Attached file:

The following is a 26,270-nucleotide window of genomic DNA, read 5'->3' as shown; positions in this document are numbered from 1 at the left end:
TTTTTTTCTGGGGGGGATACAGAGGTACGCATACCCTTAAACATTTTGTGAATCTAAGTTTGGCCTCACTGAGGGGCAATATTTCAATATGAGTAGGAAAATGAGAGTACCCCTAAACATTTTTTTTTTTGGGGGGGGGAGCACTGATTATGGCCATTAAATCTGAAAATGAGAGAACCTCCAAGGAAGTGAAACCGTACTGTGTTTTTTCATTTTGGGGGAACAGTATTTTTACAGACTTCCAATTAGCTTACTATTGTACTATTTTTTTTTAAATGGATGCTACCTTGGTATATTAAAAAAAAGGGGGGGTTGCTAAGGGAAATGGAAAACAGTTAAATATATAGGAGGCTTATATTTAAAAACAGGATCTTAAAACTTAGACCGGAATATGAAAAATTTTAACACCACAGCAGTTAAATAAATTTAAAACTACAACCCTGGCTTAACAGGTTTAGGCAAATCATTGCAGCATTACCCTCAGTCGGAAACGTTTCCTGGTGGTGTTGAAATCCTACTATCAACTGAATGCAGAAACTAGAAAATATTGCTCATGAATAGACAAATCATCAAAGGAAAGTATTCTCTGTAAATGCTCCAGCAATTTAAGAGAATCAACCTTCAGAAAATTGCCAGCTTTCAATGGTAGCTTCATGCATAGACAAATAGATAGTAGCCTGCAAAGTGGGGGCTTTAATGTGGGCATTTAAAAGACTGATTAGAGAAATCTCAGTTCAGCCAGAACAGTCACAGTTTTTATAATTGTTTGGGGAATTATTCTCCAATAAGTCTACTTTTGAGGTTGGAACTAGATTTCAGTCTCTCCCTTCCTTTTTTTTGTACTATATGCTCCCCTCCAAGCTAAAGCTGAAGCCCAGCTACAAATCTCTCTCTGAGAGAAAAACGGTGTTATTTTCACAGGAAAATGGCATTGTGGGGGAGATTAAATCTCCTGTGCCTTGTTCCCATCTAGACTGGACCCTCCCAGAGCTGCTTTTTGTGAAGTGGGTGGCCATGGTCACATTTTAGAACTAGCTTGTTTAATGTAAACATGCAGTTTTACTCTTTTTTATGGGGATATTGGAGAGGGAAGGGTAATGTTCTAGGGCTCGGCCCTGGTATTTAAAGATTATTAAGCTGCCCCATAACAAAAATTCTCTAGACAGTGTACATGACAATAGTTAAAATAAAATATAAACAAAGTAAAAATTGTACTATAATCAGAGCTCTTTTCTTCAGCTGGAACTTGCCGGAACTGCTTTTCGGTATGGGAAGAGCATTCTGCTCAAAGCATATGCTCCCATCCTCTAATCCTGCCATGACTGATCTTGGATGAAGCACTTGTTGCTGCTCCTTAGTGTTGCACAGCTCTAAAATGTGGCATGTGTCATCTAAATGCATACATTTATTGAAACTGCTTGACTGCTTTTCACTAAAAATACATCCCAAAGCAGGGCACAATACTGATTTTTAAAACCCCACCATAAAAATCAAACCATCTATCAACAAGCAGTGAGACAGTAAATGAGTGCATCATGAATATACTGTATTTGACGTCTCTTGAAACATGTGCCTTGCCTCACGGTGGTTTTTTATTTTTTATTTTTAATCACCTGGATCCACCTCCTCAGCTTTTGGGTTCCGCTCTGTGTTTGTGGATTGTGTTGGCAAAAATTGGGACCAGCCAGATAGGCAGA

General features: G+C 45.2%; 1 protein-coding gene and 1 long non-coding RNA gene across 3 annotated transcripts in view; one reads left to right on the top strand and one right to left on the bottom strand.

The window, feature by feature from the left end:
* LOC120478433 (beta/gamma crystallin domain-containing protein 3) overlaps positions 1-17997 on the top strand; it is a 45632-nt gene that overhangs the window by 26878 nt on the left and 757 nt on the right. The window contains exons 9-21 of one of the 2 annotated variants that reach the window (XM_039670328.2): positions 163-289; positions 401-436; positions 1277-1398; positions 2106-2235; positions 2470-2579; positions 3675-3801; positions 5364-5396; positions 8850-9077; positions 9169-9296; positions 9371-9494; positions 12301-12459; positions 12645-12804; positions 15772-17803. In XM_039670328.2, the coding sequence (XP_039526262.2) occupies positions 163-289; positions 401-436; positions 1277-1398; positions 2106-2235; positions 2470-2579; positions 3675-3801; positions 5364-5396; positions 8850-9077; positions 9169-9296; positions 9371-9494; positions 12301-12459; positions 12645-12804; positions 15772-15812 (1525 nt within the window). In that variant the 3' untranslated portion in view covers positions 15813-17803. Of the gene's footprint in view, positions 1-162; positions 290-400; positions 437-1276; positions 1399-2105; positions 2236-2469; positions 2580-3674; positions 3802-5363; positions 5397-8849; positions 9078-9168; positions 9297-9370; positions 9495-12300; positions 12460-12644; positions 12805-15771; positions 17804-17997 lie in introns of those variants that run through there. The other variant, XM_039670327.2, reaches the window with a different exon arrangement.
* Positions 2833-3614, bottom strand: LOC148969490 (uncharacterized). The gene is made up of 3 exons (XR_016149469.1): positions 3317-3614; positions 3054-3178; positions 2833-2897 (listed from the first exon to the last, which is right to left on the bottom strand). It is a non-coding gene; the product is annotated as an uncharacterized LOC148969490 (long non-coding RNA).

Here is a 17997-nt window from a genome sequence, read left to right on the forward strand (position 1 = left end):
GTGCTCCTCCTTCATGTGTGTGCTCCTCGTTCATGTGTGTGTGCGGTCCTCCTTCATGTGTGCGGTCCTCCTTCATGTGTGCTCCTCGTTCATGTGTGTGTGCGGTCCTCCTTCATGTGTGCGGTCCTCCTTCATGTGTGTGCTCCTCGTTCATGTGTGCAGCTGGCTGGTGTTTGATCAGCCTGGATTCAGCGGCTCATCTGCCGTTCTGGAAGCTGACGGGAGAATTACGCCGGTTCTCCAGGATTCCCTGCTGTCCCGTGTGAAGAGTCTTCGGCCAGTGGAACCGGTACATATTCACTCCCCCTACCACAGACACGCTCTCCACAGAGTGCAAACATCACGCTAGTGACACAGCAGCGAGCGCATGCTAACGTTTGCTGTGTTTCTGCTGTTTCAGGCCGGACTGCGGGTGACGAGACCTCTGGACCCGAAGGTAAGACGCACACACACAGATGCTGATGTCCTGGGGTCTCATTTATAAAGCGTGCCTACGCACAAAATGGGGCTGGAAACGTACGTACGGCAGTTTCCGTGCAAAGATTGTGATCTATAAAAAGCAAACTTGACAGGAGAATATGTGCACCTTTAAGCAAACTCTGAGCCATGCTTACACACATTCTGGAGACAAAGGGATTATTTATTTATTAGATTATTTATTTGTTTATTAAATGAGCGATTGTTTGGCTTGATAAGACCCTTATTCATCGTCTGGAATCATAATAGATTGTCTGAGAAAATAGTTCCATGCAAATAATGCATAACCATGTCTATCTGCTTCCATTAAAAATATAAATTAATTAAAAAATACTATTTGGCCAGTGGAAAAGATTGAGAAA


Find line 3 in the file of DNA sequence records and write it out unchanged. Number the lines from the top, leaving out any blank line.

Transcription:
General features: G+C 45.2%; 1 protein-coding gene and 1 long non-coding RNA gene across 3 annotated transcripts in view; one reads left to right on the top strand and one right to left on the bottom strand.